Tuesday, February 8, 2011

Lessons from Mary Poppins

I bought the children the DVD of "Mary Poppins" for Christmas. The movie has since taken over our lives. So captivated by the music, the story and the characters, they insist upon watching it almost every weekend, and given that it guarantees us almost three hours of peace, I indulge them. I downloaded the soundtrack too, so we listen to those wonderful songs every day as we drive to and from preschool.

I've always loved the film, a BBC staple over the Christmas and Easter Holidays and I have seen it many many times. That film, "The Sound of Music", and "Chitty Chitty Bang Bang" must have been the only films that the BBC had the rights to back then, they were played so often. Still, getting reacquainted with Mary and Bert, and Michael and Jane and their gloriously neglectful parents has been fun. The movie has prompted all sorts of wonderful questions from the children.

They are fascinated by the fact that all the characters are played by real people; almost all of the movies they have seen to date have been animated. I have been explaining the concept of acting; that the person on the screen is a real actual human (in these days of sophisticated computer animation it can be hard to tell, when you come to think about it), but that "Mary Poppins" isn't a real person. She is an imaginary character played by an actress called Julie Andrews, who has been in lots of other films, playing other characters. I look forward to when they are old enough to watch her as the lovely flippertygibbet Maria in, "the sound of music". Though I remember as a child myself not quite believing that she was the same person as Mary Poppins.

They are intrigued by the clothes that the characters are wearing. I've explained that the movie is set in England a long time ago. I decided not to go into the deeper details; that it was made in 1964, but set in 1910. Considering this made me realize how time compresses as we spiral away from it. 1910 and 1964 are such distinctly different times, but, historically challenged as I am, I would struggle to define the differences between the years 1810 and 1864. I expect the early part of the twentieth century will merge into a muddle of flappers, hippies and yuppies in the minds of the generations to come.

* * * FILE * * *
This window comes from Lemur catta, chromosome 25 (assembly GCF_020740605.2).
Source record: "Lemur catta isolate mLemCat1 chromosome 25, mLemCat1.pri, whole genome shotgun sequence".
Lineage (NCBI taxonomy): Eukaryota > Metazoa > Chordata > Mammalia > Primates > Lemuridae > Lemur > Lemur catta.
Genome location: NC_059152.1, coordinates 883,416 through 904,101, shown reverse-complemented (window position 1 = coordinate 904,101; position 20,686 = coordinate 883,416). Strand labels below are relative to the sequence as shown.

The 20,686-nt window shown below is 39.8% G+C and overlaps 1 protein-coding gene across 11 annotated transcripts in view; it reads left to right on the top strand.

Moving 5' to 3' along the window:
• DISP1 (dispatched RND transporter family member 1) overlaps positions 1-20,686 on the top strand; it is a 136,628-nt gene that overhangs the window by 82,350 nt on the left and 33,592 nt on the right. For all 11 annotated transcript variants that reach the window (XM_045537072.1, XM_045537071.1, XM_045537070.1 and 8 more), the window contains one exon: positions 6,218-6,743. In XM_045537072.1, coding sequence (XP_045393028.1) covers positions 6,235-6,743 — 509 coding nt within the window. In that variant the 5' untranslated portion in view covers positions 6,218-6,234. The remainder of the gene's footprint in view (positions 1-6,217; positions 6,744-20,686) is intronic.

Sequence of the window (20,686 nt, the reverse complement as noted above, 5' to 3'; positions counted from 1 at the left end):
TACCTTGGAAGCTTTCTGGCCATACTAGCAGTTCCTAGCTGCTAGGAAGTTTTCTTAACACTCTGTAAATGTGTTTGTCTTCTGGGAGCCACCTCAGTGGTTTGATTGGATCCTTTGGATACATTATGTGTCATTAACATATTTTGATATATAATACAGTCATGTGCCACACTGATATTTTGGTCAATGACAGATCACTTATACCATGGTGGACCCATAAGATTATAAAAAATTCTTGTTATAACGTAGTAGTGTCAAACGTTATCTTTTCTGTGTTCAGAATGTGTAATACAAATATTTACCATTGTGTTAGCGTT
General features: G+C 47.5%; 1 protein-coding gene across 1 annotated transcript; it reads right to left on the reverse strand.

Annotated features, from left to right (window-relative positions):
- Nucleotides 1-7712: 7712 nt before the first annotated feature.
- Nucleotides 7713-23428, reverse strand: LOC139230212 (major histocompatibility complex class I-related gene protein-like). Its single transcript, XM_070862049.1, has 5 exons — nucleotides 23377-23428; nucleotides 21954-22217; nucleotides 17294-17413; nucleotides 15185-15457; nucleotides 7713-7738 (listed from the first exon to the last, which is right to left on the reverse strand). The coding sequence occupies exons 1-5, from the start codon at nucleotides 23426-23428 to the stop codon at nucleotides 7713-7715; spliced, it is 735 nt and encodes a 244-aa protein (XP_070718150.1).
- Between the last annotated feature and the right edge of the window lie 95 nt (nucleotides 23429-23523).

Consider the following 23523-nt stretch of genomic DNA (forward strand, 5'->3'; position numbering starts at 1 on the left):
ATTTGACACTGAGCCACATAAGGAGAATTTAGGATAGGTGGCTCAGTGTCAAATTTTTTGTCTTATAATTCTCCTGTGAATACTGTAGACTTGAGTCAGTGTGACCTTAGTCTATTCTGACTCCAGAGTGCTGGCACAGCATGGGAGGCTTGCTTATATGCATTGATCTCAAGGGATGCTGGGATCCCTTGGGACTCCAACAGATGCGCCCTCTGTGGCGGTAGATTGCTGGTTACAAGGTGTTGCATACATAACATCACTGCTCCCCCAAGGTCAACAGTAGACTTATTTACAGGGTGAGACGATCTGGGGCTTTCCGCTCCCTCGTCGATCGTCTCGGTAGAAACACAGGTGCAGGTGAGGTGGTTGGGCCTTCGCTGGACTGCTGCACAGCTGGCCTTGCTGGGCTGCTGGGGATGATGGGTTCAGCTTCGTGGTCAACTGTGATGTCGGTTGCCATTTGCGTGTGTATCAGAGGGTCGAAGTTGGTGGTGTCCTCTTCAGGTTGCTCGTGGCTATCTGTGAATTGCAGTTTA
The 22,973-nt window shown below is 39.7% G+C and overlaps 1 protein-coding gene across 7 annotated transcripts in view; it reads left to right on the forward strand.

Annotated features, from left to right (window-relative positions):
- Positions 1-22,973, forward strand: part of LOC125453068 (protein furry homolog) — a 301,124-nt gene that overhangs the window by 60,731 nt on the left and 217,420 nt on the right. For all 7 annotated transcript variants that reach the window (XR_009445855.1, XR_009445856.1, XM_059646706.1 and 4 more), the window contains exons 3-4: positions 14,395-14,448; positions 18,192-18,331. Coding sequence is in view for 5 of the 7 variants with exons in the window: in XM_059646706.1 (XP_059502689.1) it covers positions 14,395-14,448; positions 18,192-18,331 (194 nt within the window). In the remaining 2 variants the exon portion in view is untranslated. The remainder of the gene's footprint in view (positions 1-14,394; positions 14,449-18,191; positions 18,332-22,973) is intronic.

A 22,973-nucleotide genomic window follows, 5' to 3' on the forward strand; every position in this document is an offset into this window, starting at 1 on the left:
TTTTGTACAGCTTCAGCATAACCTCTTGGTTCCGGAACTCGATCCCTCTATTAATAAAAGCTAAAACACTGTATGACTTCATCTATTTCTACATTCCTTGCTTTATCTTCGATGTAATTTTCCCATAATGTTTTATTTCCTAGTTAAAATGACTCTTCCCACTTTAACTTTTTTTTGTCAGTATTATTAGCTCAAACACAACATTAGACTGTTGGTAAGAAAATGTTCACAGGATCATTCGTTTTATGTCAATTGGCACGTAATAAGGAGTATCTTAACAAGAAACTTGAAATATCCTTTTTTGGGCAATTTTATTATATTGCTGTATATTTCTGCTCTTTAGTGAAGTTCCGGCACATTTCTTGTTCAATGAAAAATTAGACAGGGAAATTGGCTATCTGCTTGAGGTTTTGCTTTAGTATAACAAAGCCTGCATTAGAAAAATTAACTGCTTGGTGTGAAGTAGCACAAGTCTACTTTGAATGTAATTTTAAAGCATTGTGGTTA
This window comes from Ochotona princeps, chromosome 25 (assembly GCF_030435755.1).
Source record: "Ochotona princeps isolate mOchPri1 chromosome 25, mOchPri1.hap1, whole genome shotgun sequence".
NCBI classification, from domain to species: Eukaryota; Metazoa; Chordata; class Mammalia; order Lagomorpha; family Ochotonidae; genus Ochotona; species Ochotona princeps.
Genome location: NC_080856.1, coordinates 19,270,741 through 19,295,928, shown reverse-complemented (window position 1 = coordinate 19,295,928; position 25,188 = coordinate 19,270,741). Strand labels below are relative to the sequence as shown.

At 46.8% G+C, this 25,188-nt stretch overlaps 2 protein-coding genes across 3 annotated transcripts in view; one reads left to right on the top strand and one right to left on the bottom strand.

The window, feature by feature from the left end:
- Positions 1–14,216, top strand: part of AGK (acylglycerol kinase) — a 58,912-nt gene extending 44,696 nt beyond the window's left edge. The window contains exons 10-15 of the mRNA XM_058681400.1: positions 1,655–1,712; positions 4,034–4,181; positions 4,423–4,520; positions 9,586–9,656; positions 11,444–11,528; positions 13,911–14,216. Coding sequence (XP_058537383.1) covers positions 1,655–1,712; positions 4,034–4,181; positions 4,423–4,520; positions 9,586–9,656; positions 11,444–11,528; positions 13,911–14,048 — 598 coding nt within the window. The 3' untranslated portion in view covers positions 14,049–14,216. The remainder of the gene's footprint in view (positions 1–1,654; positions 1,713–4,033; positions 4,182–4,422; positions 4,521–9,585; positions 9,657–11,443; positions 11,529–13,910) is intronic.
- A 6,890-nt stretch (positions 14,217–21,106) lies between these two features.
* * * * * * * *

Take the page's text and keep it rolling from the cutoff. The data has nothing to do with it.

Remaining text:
They are baffled by Dick Van Dyke's accent (as is almost anybody who watches the film, really), conscious as they are of the differences between how I speak and how they do. Geekyboy, who had already been channeling his inner cockney, has perfected Dicks rendition of "Its a Jolly 'olidaiy with Mairy", adorably apalling accent and all.

Geekygirl is becoming very interested in aging and the cycle of life and death. Is "Mary Poppins dead in real life" she asked me. I had a quick google, then reassured her that Dame Julie Andrews is a sprightly 75, still alive and kicking. "What about the children?" she asked, and I realized that those sweet young actors, immortalized in film, must be adults in their fifties now. I wonder what they are doing now?

The kids have memorized the music, and can often be found marching around the house using one of my scarves as a sash, singing

"Cast off the shackles of yesterday!
Shoulder to shoulder into the fray!
Our daughters' daughters will adore us
And they'll sign in grateful chorus
"Well done, Sister Suffragette"

Which has afforded an excellent opportunity to teach them about the rise of women's rights. That Mrs. Banks left her kids with a strange chimney sweep while she went to her rallies doesn't sit quite right with me, but it does illustrate the ongoing issue of affordable, flexible childcare. The movie was way ahead of its time, really. The father gets the weight of the movie's disapproval for not spending enough time with his kids, whereas the mum, fighting the good fight for future generations, is treated much more kindly. In fact it is probably one of the least sexist Disney movies made, despite being filmed in 1964. I wish they would sell Mrs Banks dolls in her "votes for women" banner, alongside the ubiquitous princesses.